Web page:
And look at this:

Look, the point of a mandate isn’t to dictate how people should live their lives — it’s to prevent some people from gaming the system. Under the Obama plan, healthy people could choose not to buy insurance, then sign up for it if they developed health problems later. This would lead to higher premiums for everyone else. It would reward the irresponsible, while punishing those who did the right thing and bought insurance while they were healthy.

Krugman is saying here that we who cannot afford insurance but are "healthy" (I am 28 and uninsured) are "gaming the system." He's calling us cheats! He's engaging in classic conservative rhetoric by ignoring the financial problems causing us to forego insurance and then castigating us for daring to need public assistance when we do get sick. I find this to be a personally offensive statement right there - and if you recall the fact that health insurance is no guarantee of health care, this part of Krugman's column becomes totally indefensible.
Let's leave aside that nonsense about "health insurance isn't health care", because it's irrelevant to the question of how to pay for said health care. Yes, if you don't pay for insurance and then benefit from it later (presumably by hitting the ER when something bad happens), you ARE a drain on the system. This isn't "conservative rhetoric", it's a basic problem with the American system. They aren't going to leave you dying on the street because they aren't monsters, but you're still going to get that care, even if you aren't paying for it. Under a UHC system, you ARE paying for it. Whether you can "afford it" or not. If you are advocating UHC...and eugene is... then you are advocating everybody paying for it. As I said, taxes are mandatory.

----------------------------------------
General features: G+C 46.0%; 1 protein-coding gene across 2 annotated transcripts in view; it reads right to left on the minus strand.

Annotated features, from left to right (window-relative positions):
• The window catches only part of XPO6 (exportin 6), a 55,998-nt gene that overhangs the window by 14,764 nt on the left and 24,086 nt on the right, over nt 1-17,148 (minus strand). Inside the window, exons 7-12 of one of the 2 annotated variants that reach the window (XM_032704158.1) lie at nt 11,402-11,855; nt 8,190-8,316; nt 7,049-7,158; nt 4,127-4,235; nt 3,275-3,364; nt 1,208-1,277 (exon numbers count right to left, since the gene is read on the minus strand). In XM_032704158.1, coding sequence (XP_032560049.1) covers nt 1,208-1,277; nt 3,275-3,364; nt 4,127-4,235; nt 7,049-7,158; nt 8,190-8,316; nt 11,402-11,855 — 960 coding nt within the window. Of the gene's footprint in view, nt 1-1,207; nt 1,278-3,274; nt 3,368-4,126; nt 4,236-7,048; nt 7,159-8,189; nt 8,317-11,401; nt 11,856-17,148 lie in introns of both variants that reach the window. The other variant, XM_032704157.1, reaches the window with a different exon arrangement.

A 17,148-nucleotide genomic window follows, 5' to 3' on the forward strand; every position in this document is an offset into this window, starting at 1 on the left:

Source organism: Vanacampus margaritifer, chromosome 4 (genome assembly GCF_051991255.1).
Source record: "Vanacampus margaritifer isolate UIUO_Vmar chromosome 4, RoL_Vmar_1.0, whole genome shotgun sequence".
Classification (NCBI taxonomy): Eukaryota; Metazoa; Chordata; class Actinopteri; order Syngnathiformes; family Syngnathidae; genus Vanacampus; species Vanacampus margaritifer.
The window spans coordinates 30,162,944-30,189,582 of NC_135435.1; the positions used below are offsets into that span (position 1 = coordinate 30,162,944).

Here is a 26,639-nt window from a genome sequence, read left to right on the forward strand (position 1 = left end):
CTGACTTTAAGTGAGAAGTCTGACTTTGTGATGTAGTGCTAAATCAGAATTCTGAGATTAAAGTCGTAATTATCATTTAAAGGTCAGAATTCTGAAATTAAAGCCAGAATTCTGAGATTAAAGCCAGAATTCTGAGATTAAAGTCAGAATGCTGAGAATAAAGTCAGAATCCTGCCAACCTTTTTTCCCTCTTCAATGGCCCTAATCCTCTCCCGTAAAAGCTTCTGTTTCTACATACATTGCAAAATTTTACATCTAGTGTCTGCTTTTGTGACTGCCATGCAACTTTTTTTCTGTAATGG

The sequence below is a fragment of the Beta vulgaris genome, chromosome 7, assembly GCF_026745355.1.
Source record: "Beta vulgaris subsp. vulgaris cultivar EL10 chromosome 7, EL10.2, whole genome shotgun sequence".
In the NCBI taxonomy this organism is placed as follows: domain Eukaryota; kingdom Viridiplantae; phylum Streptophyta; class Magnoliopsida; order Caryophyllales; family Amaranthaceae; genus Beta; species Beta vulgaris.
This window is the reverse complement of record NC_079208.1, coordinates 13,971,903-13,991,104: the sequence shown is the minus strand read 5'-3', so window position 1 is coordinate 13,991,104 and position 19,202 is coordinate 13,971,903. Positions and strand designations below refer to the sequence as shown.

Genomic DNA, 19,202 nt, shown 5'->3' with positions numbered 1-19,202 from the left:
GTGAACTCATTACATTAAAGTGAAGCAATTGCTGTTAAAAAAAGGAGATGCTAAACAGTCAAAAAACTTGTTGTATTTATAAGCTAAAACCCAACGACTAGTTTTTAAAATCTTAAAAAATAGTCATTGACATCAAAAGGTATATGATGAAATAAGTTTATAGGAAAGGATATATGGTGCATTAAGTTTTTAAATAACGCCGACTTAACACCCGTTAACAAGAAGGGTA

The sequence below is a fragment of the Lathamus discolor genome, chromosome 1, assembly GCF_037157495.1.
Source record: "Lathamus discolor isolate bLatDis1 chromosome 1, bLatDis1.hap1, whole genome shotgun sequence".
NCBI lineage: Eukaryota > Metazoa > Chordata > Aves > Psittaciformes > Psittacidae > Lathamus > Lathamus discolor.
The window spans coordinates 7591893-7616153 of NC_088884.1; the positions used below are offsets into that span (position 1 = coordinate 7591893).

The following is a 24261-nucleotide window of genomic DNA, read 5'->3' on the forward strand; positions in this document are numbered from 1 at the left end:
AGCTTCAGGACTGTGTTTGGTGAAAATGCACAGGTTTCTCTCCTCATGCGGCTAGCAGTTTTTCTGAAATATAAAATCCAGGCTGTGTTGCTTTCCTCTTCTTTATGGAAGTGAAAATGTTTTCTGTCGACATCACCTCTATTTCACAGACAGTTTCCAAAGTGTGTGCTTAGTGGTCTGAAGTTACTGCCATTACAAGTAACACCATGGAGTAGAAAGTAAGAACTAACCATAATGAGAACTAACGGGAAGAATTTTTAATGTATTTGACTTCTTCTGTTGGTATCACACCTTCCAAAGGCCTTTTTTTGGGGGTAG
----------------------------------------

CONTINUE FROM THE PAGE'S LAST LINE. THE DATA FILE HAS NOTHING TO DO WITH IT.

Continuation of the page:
But, I should point out, there's a difference between being irresponsible and being a "cheat". Irresponsible people will convince themselves that they cannot do something that they really should. A cheat knows what he's doing. Nobody is saying that eugene is a cheat. People ARE saying that some people (perhaps not eugene) will find a way to convince themselves that they can't or shouldn't pay for health insurance. Again, that's exactly why public health care is "universal": because everybody pays in.

(He goes on to castigate "market" rhetoric. Socialized health care is not "market" in any way, shape or form. That's the strength. I'm not even sure what he's about there.)

I like Obama. I like a lot of Obama supporters. But I'm sorry, guys, Krugman has a point here. "Universal" doesn't mean "free".

Edit: By the way, Krugman advocates single-payer as the best solution. I don't disagree, which is why I'm a little frustrated by the Obama people talking about how Krugman seems to be all market-oriented. He's not: what they don't get is that Krugman is using economic arguments in favor of something OTHER than raw capitalism. That's pretty rare, I know, but it does exist, and it certainly does here.